While these are staggering numbers and damaging on more than a few levels, it doesn’t stop anyone from reading those books. I don’t know about you, but I remember having many conversations when I was young with other kids who managed to get ahold of “questionable” or contraband reading and told everyone else about it. I’m not sure I would have ever chosen to read D.H. Lawrence at the age of ten or eleven if that hadn’t been the case. And kids still managed to find their dad’s stashes of Penthouse and tell everyone else about it. The more you ban books, the more people want them or want to talk about them. In fact, after being banned, many books see their sales numbers rise more than a hundredfold, landing them solidly on the bestseller lists.
Additionally, what a lot of book banners don’t stop to think about is that in today’s day and age, banning books in 2023 doesn’t typically mean you can no longer access the books. Even if you did have a pyre for books to burn in the back forty behind your school, the books aren’t gone. They have digital futures that live on and make them easier to access than ever. Sure, it might mean a child won’t run across the book on a shelf, but savvy parents can still acquire those books, and savvy kids can access many of them digitally.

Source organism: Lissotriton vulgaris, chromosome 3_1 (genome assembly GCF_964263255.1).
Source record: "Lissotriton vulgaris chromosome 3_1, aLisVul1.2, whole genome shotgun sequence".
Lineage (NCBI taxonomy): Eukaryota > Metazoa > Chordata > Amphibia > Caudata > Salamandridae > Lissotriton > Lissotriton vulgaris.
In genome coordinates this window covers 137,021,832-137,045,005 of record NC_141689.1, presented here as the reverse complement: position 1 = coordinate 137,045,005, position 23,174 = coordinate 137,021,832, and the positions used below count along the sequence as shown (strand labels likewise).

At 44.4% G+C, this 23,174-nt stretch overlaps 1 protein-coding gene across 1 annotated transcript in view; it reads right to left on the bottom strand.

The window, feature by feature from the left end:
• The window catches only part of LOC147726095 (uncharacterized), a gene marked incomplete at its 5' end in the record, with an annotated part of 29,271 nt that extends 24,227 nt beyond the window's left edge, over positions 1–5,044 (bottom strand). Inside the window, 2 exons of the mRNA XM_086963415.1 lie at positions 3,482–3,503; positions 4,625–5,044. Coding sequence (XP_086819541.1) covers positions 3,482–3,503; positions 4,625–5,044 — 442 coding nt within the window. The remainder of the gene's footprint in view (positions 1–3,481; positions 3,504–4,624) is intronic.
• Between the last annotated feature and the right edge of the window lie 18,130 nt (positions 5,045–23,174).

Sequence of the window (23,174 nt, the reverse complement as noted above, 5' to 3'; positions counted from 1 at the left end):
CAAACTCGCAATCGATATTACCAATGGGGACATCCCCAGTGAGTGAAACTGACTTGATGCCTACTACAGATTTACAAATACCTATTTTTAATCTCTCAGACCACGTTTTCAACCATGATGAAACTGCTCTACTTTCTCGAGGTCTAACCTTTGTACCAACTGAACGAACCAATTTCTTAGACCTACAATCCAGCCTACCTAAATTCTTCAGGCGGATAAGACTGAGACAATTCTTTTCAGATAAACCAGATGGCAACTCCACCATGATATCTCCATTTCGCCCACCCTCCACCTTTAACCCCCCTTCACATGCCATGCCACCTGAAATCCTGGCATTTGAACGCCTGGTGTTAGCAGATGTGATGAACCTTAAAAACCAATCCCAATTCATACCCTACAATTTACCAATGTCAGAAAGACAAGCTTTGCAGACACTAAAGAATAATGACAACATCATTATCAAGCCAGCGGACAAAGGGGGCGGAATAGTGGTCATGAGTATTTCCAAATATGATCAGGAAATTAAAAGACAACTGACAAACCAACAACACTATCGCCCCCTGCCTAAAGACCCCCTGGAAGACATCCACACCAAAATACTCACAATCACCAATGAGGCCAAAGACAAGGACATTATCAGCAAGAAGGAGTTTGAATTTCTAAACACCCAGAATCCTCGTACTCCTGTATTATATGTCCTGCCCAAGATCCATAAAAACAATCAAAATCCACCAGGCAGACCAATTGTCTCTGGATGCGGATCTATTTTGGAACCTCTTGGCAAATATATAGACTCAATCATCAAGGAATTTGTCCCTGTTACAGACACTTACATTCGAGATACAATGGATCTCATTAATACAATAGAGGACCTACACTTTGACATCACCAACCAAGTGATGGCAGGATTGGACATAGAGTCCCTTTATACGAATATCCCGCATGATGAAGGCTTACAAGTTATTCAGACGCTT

Sometimes the response to the power of books goes the other way. This week the news has been about changing Roald Dahl’s works to be more inclusive.
“The changes were approved by the Roald Dahl Story Company and the books' publisher, Puffin Books, and carried out by a sensitivity organization for children's books called Inclusive Minds.”
The changes have sparked all sorts of backlash. And, in my mind, for good reason. Take a look at the differences here:
And some more comparisons: